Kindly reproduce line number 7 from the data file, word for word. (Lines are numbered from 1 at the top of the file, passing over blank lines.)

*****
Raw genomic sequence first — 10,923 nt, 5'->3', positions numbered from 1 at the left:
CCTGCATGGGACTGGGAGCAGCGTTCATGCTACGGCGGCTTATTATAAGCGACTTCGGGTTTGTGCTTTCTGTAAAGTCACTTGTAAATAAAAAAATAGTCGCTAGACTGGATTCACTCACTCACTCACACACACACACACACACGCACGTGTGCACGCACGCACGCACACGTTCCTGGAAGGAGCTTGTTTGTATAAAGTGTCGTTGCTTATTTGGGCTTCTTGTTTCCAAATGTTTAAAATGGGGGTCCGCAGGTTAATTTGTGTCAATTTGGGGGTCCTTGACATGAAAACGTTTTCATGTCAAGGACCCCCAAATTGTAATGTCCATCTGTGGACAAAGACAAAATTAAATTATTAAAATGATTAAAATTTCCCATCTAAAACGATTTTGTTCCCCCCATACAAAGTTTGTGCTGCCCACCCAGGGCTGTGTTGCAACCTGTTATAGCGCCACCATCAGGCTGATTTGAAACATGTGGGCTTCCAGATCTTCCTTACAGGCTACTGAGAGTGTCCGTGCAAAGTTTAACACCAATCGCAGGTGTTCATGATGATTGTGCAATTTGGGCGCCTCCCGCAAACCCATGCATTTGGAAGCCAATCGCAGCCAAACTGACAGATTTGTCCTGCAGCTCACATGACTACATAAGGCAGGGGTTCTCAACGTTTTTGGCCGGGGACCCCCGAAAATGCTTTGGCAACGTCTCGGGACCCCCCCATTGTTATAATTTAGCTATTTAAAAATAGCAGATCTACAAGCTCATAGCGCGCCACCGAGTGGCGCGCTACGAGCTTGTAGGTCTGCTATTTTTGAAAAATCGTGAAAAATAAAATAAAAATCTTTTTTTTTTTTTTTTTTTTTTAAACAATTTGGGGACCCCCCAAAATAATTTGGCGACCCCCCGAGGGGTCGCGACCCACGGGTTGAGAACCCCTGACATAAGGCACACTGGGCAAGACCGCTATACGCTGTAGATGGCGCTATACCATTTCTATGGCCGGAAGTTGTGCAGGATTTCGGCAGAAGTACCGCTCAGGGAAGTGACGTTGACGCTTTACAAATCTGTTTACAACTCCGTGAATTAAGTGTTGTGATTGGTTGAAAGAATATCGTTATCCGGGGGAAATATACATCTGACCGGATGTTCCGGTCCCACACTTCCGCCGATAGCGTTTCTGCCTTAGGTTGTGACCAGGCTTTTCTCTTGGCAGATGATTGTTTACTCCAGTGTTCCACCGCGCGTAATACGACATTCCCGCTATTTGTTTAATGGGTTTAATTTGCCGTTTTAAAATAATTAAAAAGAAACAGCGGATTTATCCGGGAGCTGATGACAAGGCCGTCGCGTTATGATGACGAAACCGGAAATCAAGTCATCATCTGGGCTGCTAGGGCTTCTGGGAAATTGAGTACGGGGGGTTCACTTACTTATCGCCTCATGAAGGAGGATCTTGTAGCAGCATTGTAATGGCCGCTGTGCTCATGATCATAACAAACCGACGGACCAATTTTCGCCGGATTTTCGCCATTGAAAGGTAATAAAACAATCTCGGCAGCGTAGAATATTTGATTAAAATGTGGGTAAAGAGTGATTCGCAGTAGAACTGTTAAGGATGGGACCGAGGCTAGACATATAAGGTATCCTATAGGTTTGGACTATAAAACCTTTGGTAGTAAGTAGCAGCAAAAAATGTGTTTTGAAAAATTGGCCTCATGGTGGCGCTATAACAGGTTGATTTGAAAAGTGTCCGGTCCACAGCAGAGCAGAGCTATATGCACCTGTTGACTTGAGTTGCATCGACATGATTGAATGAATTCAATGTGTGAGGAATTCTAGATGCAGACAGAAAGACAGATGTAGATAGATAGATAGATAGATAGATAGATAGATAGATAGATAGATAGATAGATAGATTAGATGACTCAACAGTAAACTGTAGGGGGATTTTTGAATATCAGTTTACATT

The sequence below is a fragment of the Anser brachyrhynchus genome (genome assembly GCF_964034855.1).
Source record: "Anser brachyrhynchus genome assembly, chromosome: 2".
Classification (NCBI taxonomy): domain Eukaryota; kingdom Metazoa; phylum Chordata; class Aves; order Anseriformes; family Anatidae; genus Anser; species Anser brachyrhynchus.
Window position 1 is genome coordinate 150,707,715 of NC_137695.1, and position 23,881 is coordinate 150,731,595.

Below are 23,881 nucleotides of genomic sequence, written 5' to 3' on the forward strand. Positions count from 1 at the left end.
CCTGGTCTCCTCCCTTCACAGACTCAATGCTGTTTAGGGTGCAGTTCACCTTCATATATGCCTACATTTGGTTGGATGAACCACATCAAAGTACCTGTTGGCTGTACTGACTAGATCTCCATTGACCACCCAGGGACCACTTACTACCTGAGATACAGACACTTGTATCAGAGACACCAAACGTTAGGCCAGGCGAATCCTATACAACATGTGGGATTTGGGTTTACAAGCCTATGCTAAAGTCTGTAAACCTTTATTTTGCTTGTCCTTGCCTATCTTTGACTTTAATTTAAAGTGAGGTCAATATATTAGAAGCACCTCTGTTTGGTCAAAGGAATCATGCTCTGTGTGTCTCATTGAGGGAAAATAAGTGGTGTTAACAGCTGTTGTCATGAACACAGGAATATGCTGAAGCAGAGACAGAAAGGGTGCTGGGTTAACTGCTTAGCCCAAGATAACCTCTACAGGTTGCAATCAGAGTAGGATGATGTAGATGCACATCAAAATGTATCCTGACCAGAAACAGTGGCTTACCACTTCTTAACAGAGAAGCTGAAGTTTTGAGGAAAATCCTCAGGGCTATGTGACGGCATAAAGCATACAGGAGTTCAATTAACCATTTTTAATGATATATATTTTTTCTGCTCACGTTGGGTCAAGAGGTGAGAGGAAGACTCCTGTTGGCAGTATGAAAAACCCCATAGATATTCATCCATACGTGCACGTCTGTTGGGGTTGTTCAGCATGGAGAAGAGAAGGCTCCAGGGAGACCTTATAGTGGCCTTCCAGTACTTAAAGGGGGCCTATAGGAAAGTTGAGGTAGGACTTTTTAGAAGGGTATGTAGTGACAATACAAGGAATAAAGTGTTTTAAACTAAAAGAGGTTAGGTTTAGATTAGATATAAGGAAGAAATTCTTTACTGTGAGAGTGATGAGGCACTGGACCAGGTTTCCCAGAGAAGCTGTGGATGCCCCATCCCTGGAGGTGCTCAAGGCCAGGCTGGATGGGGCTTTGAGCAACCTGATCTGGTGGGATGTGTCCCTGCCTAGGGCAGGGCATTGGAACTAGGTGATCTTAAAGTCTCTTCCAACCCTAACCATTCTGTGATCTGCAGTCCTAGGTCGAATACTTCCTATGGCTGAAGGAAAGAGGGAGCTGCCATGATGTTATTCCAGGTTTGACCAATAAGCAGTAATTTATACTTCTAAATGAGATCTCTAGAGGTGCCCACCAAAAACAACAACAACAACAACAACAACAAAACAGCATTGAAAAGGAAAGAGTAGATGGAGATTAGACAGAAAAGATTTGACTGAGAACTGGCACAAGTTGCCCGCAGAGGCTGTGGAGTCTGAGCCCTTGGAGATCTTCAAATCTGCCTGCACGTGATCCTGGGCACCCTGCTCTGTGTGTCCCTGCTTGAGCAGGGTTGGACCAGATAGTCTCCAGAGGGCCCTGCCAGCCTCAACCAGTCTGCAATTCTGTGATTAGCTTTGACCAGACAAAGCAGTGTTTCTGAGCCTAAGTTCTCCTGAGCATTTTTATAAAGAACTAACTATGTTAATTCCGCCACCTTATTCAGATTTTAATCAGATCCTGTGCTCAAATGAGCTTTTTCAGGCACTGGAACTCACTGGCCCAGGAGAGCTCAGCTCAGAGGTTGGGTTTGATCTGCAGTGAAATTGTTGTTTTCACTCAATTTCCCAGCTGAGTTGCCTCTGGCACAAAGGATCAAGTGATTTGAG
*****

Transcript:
Below are 23,881 nucleotides of genomic sequence, written 5' to 3' on the forward strand. Positions count from 1 at the left end.